The study of the mechanics of blood flow in veins has been far less extensive than that of blood flow in arteries. However, virtually all the blood ejected by the left ventricle must return to the right atrium through the veins; they normally contain almost 80% of the total volume of blood in the systemic vascular system and have an important controlling influence on cardiac output. It is therefore important to understand their mechanics.
The venous system resembles the arterial system, in that it consists of a tree-like network of branching vessels; the main trunks are the venae cavae, which come together and lead into the heart. However, it is fundamentally different from the arterial system in several respects:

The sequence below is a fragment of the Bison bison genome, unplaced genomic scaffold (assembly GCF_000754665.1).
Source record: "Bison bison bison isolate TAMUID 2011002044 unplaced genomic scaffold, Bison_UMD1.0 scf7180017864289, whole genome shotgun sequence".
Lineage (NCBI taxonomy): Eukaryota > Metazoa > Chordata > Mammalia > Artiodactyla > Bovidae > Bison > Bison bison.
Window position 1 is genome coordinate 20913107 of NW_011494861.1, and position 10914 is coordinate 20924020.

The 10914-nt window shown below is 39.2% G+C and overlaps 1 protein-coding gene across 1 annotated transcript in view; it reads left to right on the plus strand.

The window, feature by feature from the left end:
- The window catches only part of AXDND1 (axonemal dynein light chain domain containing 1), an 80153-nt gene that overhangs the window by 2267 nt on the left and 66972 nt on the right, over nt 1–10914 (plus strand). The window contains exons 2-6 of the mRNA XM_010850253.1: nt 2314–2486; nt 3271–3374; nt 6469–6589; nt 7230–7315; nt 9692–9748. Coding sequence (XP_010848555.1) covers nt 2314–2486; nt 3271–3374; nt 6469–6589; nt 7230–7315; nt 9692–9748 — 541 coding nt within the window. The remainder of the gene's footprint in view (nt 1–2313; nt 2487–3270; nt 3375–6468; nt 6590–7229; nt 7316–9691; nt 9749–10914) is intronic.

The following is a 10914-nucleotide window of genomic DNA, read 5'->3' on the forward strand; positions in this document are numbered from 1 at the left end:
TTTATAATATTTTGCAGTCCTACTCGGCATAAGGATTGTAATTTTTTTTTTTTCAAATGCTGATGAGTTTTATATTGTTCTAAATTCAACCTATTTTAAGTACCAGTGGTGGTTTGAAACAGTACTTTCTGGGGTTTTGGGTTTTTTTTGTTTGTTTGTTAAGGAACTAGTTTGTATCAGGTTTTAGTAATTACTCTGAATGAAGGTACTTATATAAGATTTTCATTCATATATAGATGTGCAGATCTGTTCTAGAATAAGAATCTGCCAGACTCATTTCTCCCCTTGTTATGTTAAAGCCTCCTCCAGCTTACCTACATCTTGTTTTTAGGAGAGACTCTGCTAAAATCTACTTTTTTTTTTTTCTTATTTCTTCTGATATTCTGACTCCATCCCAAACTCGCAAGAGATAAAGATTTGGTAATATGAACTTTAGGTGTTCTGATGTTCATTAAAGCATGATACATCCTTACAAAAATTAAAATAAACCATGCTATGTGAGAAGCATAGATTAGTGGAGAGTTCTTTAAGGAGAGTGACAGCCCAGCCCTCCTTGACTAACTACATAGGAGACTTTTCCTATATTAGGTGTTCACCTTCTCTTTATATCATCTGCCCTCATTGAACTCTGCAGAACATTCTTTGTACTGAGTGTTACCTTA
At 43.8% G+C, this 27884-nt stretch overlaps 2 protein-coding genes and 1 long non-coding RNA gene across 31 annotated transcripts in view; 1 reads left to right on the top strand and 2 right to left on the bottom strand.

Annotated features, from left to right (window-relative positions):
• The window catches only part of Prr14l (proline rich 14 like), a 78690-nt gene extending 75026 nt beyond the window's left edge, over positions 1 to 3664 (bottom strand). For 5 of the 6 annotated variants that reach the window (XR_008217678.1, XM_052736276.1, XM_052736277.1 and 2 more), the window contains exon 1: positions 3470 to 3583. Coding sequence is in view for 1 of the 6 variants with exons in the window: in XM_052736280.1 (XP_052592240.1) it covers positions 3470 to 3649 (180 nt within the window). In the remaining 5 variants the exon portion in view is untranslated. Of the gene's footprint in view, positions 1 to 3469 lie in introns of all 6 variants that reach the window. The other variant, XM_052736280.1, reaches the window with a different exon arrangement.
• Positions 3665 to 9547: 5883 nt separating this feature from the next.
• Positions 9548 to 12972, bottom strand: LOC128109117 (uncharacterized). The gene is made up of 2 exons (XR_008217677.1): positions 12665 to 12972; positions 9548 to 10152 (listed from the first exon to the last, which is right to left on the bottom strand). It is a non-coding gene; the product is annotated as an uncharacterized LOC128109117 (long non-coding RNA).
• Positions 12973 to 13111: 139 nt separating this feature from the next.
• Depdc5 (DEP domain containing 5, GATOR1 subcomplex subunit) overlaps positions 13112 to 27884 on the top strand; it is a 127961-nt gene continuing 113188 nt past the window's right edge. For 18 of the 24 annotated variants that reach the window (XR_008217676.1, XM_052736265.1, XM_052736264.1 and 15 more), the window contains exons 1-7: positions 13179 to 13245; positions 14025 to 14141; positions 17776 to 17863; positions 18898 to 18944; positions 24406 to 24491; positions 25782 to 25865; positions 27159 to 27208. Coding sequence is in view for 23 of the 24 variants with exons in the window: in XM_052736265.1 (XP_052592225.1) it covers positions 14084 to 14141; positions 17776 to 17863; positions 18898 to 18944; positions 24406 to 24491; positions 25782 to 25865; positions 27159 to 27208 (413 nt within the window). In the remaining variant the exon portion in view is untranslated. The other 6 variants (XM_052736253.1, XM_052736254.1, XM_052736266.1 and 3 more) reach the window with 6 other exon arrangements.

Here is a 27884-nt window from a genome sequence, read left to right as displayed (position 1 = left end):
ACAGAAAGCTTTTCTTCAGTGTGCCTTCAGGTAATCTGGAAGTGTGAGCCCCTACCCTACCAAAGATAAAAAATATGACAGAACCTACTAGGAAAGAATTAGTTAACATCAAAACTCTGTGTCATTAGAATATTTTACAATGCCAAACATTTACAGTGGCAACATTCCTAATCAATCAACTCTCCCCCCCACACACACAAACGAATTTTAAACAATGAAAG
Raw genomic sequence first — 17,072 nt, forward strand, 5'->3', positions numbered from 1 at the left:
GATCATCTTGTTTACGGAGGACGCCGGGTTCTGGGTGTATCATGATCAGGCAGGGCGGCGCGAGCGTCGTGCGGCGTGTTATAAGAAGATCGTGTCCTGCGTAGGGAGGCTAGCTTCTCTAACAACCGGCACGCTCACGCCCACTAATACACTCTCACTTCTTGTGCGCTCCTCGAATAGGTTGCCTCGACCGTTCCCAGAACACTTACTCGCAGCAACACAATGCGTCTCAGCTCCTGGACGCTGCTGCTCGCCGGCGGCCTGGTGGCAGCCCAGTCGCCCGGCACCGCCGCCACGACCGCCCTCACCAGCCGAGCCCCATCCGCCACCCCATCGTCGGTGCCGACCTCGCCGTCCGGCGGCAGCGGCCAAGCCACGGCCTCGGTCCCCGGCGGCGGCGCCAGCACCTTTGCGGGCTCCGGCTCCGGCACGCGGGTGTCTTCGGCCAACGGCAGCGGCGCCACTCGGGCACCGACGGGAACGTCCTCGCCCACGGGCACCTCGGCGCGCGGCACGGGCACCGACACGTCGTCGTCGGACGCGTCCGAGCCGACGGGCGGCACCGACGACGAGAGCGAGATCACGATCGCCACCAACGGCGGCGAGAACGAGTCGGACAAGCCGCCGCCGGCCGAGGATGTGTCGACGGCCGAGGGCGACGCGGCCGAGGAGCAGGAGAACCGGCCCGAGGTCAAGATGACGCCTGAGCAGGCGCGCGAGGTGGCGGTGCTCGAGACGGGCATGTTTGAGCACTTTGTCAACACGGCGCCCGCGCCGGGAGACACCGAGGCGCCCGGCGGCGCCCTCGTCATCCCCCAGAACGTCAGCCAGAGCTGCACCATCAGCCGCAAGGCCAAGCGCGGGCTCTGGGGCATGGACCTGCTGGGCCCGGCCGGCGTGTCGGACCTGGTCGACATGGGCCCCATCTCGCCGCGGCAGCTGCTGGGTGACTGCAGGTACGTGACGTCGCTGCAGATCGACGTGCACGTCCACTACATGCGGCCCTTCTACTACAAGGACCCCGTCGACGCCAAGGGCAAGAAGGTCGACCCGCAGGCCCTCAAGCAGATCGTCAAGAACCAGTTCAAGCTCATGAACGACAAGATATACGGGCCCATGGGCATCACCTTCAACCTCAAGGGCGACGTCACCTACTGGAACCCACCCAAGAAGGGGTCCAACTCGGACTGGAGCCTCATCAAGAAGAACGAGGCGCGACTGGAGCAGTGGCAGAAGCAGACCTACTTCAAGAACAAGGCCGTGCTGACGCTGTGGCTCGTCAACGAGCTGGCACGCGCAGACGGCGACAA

(1) As can be seen from Fig. 12.11, p. 257, the pressure in a vein is normally much lower than that in an artery at the same level, and may be less than atmospheric (for example in veins above the level of the heart).
(2) The vessels have thinner walls and their distensibility varies over a much wider range than that of arteries at physiological pressures.
(3) The blood flows from the periphery towards the heart, and the flow rate into a vein is determined by the arterio-venous pressure difference and the resistance of the intervening microcirculation.
(4) Many veins contain valves which prevent backflow.